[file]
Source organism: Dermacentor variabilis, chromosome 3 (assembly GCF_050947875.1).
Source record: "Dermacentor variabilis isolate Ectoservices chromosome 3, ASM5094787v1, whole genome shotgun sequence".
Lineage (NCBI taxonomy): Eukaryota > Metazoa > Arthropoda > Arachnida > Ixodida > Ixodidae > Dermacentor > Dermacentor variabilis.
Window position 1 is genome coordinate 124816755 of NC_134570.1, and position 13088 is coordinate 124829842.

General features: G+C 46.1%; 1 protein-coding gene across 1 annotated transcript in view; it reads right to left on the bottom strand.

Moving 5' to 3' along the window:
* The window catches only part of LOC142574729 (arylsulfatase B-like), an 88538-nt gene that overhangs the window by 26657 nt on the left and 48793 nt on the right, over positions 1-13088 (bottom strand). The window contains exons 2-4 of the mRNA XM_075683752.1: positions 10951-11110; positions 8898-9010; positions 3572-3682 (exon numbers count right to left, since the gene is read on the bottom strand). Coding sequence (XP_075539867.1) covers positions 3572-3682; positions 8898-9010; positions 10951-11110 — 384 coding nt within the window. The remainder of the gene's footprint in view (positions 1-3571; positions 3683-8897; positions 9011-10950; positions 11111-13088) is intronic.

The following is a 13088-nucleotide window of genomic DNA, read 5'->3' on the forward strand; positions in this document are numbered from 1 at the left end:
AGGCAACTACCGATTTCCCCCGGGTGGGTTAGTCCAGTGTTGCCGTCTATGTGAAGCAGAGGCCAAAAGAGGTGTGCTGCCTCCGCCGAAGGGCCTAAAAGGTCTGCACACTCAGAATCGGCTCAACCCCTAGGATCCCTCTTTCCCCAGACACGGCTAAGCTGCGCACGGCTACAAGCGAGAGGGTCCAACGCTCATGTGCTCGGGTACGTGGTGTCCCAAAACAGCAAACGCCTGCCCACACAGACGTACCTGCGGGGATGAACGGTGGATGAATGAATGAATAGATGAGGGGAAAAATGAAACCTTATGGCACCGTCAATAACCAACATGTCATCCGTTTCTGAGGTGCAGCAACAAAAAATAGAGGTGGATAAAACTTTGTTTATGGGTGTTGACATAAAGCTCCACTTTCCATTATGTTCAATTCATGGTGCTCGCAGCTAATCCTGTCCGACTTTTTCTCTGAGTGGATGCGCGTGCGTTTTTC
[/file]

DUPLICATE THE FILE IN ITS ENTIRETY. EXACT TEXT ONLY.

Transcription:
Source organism: Dermacentor variabilis, chromosome 3 (assembly GCF_050947875.1).
Source record: "Dermacentor variabilis isolate Ectoservices chromosome 3, ASM5094787v1, whole genome shotgun sequence".
Lineage (NCBI taxonomy): Eukaryota > Metazoa > Arthropoda > Arachnida > Ixodida > Ixodidae > Dermacentor > Dermacentor variabilis.
Window position 1 is genome coordinate 124816755 of NC_134570.1, and position 13088 is coordinate 124829842.

General features: G+C 46.1%; 1 protein-coding gene across 1 annotated transcript in view; it reads right to left on the bottom strand.

Moving 5' to 3' along the window:
* The window catches only part of LOC142574729 (arylsulfatase B-like), an 88538-nt gene that overhangs the window by 26657 nt on the left and 48793 nt on the right, over positions 1-13088 (bottom strand). The window contains exons 2-4 of the mRNA XM_075683752.1: positions 10951-11110; positions 8898-9010; positions 3572-3682 (exon numbers count right to left, since the gene is read on the bottom strand). Coding sequence (XP_075539867.1) covers positions 3572-3682; positions 8898-9010; positions 10951-11110 — 384 coding nt within the window. The remainder of the gene's footprint in view (positions 1-3571; positions 3683-8897; positions 9011-10950; positions 11111-13088) is intronic.

The following is a 13088-nucleotide window of genomic DNA, read 5'->3' on the forward strand; positions in this document are numbered from 1 at the left end:
AGGCAACTACCGATTTCCCCCGGGTGGGTTAGTCCAGTGTTGCCGTCTATGTGAAGCAGAGGCCAAAAGAGGTGTGCTGCCTCCGCCGAAGGGCCTAAAAGGTCTGCACACTCAGAATCGGCTCAACCCCTAGGATCCCTCTTTCCCCAGACACGGCTAAGCTGCGCACGGCTACAAGCGAGAGGGTCCAACGCTCATGTGCTCGGGTACGTGGTGTCCCAAAACAGCAAACGCCTGCCCACACAGACGTACCTGCGGGGATGAACGGTGGATGAATGAATGAATAGATGAGGGGAAAAATGAAACCTTATGGCACCGTCAATAACCAACATGTCATCCGTTTCTGAGGTGCAGCAACAAAAAATAGAGGTGGATAAAACTTTGTTTATGGGTGTTGACATAAAGCTCCACTTTCCATTATGTTCAATTCATGGTGCTCGCAGCTAATCCTGTCCGACTTTTTCTCTGAGTGGATGCGCGTGCGTTTTTC